This strain is also available as cryopreserved embryos2. Orders for cryopreserved embryos may be placed with our Customer Service Department. Experienced technicians at The Jackson Laboratory have recovered frozen embryos of this strain successfully. We will provide you enough embryos to perform two embryo transfers. The Jackson Laboratory does not guarantee successful recovery at your facility. For complete information on purchasing embryos, please visit our Cryopreserved Embryos web page.

    1 Shipments cannot be made to Australia due to Australian government import restrictions.
    2 Embryos for most strains are cryopreserved at the two cell stage while some strains are cryopreserved at the eight cell stage. If this information is important to you, please contact Customer Service.
  • Cryorecovery - Standard.
    Progeny testing is not required.
    The average number of mice provided from recovery of our cryopreserved strains is 10. The total number of animals provided, their gender and genotype will vary. We will fulfill your order by providing at least two pair of mice, at least one animal of each pair carrying the mutation of interest. Please inquire if larger numbers of animals with specific genotype and genders are needed. Animals typically ship between 11 and 14 weeks from the date of your order. If a second cryorecovery is needed in order to provide the minimum number of animals, animals will ship within 25 weeks. IMPORTANT NOTE: The genotypes of animals provided may not reflect the mating scheme utilized by The Jackson Laboratory prior to cryopreservation, or that discussed in the strain description. Please inquire about possible genotypes which will be recovered for this specific strain. The Jackson Laboratory cannot guarantee the reproductive success of mice shipped to your facility. If the mice are lost after the first three days (post-arrival) or do not produce progeny at your facility, a new order and fee will be necessary.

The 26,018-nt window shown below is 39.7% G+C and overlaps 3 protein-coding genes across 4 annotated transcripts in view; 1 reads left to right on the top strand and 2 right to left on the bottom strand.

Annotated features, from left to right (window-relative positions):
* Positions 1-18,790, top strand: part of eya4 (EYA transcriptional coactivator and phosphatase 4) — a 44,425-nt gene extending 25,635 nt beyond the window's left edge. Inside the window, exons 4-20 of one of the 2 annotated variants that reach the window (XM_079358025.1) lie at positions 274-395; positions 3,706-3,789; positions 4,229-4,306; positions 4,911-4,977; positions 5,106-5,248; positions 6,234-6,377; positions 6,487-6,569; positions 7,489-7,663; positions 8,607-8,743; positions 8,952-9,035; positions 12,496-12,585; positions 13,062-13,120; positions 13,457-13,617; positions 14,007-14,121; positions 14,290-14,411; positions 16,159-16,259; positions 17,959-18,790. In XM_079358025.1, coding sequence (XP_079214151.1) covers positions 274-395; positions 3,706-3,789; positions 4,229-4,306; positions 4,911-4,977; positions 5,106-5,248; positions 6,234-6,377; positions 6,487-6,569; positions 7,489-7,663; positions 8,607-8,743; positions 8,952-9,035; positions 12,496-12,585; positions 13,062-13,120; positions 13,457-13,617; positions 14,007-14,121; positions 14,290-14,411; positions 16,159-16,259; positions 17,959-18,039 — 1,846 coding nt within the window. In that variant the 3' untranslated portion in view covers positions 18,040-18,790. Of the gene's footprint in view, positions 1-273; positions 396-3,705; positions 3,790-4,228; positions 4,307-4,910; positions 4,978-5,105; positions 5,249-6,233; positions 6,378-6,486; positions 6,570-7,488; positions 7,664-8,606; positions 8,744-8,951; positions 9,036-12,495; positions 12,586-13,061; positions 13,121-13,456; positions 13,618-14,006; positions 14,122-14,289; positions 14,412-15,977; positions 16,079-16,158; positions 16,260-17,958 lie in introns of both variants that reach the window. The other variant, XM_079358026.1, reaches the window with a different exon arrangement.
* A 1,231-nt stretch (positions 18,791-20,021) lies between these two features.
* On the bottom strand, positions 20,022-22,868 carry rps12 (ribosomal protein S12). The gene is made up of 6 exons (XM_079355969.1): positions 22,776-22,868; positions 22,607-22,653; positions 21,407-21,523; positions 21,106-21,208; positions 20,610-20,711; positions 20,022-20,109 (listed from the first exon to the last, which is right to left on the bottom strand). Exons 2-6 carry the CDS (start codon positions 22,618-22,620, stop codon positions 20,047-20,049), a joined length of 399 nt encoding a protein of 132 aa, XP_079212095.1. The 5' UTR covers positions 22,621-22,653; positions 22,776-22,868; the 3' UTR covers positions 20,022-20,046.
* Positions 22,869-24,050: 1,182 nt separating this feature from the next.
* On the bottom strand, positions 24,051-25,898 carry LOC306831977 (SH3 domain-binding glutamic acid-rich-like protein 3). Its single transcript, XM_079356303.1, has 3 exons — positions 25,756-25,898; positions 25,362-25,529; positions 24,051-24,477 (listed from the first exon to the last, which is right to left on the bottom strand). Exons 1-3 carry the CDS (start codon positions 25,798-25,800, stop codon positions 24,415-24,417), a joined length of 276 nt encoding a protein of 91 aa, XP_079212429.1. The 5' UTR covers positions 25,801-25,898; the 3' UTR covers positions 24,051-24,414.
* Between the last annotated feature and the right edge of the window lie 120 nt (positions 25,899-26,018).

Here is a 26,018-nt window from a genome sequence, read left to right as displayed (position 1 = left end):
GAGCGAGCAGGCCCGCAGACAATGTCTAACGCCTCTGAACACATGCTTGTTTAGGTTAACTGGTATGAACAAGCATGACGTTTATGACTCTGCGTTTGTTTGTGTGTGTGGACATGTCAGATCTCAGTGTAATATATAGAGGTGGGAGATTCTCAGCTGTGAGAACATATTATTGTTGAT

Cryorecovery to establish a Dedicated Supply for greater quantities of mice
    Mice recovered can be used to establish a dedicated colony to contractually supply you mice according to your requirements. Price by quotation. For more information on Dedicated Supply, please contact JAX® Services, Tel: 1-800-422-6423 (from U.S.A., Canada or Puerto Rico only) or 1-207-288-5845 (from any location).

Pricing for International shipping destinations View USA Canada and Mexico Pricing

Cryopreserved

Cryopreserved Mice - Ready for Recovery

Price (US dollars $)
Cryorecovery* $3185.00
Animals Provided

At least two mice that carry the mutation (if it is a mutant strain) will be provided. Their genotypes may not reflect those discussed in the strain description. Please inquire for possible genotypes and see additional details below.

Embryos

Price (US dollars $)
Frozen Embryo $2080.00

Standard Supply

Cryopreserved. Ready for recovery. Please refer to pricing and supply notes on the strain data sheet for further information.

Supply Notes

  • Cryopreserved Embryos
    Available to most shipping destinations1